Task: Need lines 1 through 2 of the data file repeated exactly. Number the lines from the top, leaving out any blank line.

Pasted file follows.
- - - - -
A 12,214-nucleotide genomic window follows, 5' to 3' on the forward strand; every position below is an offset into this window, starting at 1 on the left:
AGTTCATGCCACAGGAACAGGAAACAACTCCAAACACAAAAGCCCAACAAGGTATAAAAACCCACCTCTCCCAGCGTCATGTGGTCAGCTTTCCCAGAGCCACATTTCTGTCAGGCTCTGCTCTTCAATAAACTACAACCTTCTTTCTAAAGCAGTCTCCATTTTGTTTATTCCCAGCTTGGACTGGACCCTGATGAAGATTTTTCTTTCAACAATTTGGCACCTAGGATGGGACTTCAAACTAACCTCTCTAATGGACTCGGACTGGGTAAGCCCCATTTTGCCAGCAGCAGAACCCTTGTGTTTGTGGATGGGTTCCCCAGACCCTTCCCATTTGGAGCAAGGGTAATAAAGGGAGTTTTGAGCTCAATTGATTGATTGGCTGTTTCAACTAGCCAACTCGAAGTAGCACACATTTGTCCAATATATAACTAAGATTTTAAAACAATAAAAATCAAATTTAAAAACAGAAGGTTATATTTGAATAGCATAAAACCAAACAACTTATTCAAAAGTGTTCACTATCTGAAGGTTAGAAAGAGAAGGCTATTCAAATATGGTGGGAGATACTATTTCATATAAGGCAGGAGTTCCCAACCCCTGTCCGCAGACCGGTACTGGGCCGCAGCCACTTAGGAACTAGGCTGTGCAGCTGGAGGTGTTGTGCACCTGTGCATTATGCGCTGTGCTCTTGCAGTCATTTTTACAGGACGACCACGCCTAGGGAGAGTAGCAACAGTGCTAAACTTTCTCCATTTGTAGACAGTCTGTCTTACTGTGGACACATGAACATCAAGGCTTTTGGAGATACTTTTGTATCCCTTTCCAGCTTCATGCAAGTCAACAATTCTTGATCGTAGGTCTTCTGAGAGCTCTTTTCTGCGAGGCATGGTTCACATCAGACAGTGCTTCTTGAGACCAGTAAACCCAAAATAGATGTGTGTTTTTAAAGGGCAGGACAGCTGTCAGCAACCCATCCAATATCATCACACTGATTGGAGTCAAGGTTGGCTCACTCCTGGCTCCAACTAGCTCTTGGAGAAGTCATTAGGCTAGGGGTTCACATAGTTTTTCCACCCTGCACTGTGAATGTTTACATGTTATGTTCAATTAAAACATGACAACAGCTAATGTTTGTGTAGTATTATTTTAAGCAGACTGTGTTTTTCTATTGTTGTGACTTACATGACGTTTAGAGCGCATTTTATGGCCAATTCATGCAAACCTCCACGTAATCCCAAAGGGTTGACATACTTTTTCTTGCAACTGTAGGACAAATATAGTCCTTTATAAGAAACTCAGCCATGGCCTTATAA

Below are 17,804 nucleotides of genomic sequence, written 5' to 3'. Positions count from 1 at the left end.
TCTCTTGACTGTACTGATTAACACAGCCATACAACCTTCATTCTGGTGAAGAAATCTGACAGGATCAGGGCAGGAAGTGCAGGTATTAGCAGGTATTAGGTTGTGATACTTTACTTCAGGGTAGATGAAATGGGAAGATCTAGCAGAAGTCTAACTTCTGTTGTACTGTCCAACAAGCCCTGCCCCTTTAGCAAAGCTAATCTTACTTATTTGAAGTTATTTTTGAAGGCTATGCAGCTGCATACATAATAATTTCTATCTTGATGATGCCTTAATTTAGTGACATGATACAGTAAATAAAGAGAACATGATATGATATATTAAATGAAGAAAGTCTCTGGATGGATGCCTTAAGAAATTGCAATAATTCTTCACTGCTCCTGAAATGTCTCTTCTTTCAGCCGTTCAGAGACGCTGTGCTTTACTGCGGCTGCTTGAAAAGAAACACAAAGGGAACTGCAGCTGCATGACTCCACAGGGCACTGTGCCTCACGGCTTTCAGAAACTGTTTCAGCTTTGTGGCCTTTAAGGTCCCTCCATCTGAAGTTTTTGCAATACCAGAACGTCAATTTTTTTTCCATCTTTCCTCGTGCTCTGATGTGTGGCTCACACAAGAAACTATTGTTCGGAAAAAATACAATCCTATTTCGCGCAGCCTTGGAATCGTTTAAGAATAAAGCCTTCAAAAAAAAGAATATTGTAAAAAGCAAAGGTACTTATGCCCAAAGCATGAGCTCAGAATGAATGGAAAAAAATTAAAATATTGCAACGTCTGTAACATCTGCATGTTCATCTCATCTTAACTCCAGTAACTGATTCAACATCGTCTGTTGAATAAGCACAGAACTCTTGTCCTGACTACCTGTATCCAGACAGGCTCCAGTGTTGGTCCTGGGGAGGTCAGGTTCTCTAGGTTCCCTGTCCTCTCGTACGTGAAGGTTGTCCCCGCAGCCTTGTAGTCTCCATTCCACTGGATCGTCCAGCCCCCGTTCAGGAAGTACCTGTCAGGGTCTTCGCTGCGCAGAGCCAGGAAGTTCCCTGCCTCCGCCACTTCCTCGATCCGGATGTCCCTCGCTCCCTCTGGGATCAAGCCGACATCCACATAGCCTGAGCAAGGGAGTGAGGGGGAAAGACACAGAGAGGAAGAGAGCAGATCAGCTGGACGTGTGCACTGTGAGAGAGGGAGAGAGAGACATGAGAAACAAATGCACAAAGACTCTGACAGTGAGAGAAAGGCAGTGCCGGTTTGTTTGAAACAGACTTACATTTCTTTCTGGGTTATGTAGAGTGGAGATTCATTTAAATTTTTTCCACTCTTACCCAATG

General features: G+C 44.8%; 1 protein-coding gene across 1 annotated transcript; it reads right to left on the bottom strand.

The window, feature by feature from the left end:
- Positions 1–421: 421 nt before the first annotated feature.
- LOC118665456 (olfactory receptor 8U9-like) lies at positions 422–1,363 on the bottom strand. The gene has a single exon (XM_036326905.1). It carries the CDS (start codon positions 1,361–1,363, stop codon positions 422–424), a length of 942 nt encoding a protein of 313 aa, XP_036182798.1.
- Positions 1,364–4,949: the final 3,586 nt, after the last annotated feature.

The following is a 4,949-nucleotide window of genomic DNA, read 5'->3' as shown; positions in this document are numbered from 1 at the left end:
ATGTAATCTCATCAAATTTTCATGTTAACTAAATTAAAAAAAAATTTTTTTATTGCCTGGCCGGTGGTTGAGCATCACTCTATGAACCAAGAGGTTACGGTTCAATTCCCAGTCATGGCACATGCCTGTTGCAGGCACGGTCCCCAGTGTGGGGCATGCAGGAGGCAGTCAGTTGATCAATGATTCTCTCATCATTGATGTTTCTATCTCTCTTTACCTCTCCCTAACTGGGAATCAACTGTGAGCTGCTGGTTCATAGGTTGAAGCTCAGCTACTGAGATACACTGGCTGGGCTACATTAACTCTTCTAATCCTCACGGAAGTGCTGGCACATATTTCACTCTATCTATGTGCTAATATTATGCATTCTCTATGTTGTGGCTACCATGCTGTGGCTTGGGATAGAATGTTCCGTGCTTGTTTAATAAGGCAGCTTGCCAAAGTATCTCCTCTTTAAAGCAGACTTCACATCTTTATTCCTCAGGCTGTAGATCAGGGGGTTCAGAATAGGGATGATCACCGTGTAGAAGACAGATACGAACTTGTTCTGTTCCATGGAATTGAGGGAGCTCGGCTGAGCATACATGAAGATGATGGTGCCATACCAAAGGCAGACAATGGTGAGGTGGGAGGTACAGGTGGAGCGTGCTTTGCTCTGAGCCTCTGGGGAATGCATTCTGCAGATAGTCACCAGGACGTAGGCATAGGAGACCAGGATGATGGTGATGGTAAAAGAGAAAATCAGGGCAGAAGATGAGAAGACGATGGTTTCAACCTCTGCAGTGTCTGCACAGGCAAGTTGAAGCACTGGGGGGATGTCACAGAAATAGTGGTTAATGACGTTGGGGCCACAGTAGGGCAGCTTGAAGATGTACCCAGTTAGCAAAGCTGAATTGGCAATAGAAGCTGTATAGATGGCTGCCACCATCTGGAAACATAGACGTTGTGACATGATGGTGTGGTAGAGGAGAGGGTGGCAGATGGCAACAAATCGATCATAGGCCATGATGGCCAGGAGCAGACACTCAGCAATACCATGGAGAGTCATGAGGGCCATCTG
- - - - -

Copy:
A 12,214-nucleotide genomic window follows, 5' to 3' on the forward strand; every position below is an offset into this window, starting at 1 on the left:
AGTTCATGCCACAGGAACAGGAAACAACTCCAAACACAAAAGCCCAACAAGGTATAAAAACCCACCTCTCCCAGCGTCATGTGGTCAGCTTTCCCAGAGCCACATTTCTGTCAGGCTCTGCTCTTCAATAAACTACAACCTTCTTTCTAAAGCAGTCTCCATTTTGTTTATTCCCAGCTTGGACTGGACCCTGATGAAGATTTTTCTTTCAACAATTTGGCACCTAGGATGGGACTTCAAACTAACCTCTCTAATGGACTCGGACTGGGTAAGCCCCATTTTGCCAGCAGCAGAACCCTTGTGTTTGTGGATGGGTTCCCCAGACCCTTCCCATTTGGAGCAAGGGTAATAAAGGGAGTTTTGAGCTCAATTGATTGATTGGCTGTTTCAACTAGCCAACTCGAAGTAGCACACATTTGTCCAATATATAACTAAGATTTTAAAACAATAAAAATCAAATTTAAAAACAGAAGGTTATATTTGAATAGCATAAAACCAAACAACTTATTCAAAAGTGTTCACTATCTGAAGGTTAGAAAGAGAAGGCTATTCAAATATGGTGGGAGATACTATTTCATATAAGGCAGGAGTTCCCAACCCCTGTCCGCAGACCGGTACTGGGCCGCAGCCACTTAGGAACTAGGCTGTGCAGCTGGAGGTGTTGTGCACCTGTGCATTATGCGCTGTGCTCTTGCAGTCATTTTTACAGGACGACCACGCCTAGGGAGAGTAGCAACAGTGCTAAACTTTCTCCATTTGTAGACAGTCTGTCTTACTGTGGACACATGAACATCAAGGCTTTTGGAGATACTTTTGTATCCCTTTCCAGCTTCATGCAAGTCAACAATTCTTGATCGTAGGTCTTCTGAGAGCTCTTTTCTGCGAGGCATGGTTCACATCAGACAGTGCTTCTTGAGACCAGTAAACCCAAAATAGATGTGTGTTTTTAAAGGGCAGGACAGCTGTCAGCAACCCATCCAATATCATCACACTGATTGGAGTCAAGGTTGGCTCACTCCTGGCTCCAACTAGCTCTTGGAGAAGTCATTAGGCTAGGGGTTCACATAGTTTTTCCACCCTGCACTGTGAATGTTTACATGTTATGTTCAATTAAAACATGACAACAGCTAATGTTTGTGTAGTATTATTTTAAGCAGACTGTGTTTTTCTATTGTTGTGACTTACATGACGTTTAGAGCGCATTTTATGGCCAATTCATGCAAACCTCCACGTAATCCCAAAGGGTTGACATACTTTTTCTTGCAACTGTAGGACAAATATAGTCCTTTATAAGAAACTCAGCCATGGCCTTATAA